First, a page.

Brooke has eleven flowers. She has more tulips than roses. What are the possible combinations of tulips and roses, if she only has these two types of flowers? Six word problems.
Jordan has eight apples. Cameron has half as many apples as Jordan. Natalie has three-quarters as many apples as Cameron. How many apples does each person have? How many do they have altogether? Six word problems.
Sydney got twenty-one e-mails on Monday, nineteen on Tuesday, thirty-seven on Wednesday, eight on Thursday, and twenty-three on Friday. How many e-mails did she get on Monday, Tuesday, Wednesday, and Friday, combined? Six word problems.
Paige, Cassandra, and Katie earned $12.45 by working for a neighbor. Assuming they worked equal amounts, what would each girl’s share be? Six word problems.
Abigail saw the same number of pigs and chickens at the farm. She counted twelve legs. How many were pig legs and how many were chicken legs? Six word problems.
Mr. Wilder is taller than Ms. White. Mr. Singer is shorter than Ms. White. Ms. Jackson is taller than Ms. White, but she is not the tallest teacher. Put all of these teachers in order according to their height. Six word problems.
Dakota went to the store. He bought three note pads for $.75 each, four pencils at 2 for $.35 and one candy bar, which was being sold at 3 for $1.80. How much money did he spend? How much did he get back from the $10.00 he gave the clerk? Six word problems.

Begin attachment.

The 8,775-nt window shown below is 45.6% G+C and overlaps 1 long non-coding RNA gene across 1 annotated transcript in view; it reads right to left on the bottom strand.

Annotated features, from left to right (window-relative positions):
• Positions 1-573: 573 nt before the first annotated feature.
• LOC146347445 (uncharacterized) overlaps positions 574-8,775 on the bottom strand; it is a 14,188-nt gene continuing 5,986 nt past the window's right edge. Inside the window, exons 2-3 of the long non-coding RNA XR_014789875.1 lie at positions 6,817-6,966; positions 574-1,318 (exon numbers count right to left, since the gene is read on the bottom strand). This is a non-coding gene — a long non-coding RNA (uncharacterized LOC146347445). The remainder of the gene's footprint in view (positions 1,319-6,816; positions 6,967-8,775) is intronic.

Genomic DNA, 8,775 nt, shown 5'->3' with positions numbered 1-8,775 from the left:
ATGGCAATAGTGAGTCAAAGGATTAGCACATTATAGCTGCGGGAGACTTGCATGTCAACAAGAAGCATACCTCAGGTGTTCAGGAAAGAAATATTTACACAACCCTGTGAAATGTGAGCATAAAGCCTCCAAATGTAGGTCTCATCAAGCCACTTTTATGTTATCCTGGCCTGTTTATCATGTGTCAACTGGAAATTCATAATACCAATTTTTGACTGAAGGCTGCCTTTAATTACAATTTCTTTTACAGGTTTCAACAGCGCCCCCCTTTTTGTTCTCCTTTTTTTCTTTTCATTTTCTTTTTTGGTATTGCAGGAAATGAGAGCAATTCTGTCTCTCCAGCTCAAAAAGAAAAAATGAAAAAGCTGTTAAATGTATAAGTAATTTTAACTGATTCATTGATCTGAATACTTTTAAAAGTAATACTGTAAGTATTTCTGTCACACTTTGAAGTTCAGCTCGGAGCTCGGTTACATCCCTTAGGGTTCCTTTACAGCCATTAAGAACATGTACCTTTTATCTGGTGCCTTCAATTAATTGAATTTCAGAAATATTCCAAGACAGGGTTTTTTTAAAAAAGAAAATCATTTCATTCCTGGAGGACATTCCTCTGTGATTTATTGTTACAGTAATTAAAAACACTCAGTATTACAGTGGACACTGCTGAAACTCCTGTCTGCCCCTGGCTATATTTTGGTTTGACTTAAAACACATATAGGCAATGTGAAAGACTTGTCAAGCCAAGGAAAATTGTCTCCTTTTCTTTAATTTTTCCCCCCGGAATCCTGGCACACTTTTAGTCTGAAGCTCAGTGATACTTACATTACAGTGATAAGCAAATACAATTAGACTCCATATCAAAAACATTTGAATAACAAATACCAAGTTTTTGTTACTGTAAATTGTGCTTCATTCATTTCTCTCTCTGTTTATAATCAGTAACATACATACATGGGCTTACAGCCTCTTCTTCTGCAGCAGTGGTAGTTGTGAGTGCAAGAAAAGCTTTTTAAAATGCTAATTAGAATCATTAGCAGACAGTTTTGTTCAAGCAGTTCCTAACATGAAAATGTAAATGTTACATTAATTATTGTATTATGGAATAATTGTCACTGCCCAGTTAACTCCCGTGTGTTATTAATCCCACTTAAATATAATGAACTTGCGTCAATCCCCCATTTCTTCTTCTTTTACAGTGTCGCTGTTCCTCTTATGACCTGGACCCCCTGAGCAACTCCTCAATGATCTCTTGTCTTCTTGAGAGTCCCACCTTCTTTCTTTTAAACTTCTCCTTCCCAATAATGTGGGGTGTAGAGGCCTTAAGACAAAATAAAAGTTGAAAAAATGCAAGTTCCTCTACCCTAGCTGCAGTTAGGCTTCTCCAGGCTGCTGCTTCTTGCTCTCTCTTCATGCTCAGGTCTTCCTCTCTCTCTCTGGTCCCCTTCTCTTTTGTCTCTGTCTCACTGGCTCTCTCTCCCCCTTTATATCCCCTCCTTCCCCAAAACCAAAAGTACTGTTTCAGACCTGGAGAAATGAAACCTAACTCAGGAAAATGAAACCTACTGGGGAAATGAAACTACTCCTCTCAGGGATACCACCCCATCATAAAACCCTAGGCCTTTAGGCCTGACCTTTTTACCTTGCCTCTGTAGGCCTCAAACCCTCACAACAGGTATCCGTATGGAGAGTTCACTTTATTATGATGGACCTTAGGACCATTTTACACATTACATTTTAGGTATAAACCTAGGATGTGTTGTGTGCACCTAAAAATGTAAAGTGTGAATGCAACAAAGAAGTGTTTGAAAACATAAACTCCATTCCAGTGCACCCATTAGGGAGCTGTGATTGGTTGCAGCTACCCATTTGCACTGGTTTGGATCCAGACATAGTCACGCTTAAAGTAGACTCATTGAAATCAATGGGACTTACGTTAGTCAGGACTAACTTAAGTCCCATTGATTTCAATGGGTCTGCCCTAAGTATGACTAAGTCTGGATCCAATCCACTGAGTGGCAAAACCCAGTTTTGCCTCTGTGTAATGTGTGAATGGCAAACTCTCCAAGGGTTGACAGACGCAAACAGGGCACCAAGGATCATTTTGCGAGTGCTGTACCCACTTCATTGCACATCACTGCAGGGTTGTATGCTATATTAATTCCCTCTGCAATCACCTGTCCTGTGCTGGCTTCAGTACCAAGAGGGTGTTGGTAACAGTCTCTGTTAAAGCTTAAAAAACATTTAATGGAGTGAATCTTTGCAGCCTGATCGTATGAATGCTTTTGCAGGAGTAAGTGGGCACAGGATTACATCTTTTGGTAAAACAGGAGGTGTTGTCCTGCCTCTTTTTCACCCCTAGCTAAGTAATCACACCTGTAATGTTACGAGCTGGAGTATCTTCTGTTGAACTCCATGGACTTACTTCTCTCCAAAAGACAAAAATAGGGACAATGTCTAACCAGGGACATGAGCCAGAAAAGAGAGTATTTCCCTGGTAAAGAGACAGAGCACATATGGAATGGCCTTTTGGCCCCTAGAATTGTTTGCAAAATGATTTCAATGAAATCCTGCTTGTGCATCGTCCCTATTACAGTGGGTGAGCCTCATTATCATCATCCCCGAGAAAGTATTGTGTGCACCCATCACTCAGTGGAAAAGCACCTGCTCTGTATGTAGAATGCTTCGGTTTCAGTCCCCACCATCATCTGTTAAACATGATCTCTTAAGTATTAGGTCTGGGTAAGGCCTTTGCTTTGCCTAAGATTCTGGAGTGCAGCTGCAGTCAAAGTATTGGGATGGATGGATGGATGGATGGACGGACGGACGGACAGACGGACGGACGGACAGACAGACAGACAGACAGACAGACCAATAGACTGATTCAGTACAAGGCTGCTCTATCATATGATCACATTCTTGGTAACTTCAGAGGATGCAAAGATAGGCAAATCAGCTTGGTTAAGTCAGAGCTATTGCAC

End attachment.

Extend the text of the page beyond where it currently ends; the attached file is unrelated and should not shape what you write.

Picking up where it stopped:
Andrea brought seventy-five Valentines candies to school. If there are twenty-eight students in her class, how many candies can each student have if Andrea wants them all to have the same amount? Will there be any left over? Six word problems.
There are pictures of snakes in three overlapping circles. There are ten snakes in circle A, twenty snakes in circle B, and thirteen snakes in circle C. Six of the snakes are in both circles A and B. Five of the snakes are in both circles B and C. How many snakes are there in all? Six word problems.
Heather says, "I have two numbers in mind. When I subtract the smaller from the larger, the difference is seven. When I multiply the two numbers, the product is eighteen. What are my two numbers?" Six word problems.
This lesson is designed to help students begin counting while viewing objects in groups. Three sets of four; includes teaching suggestions and answer sheets.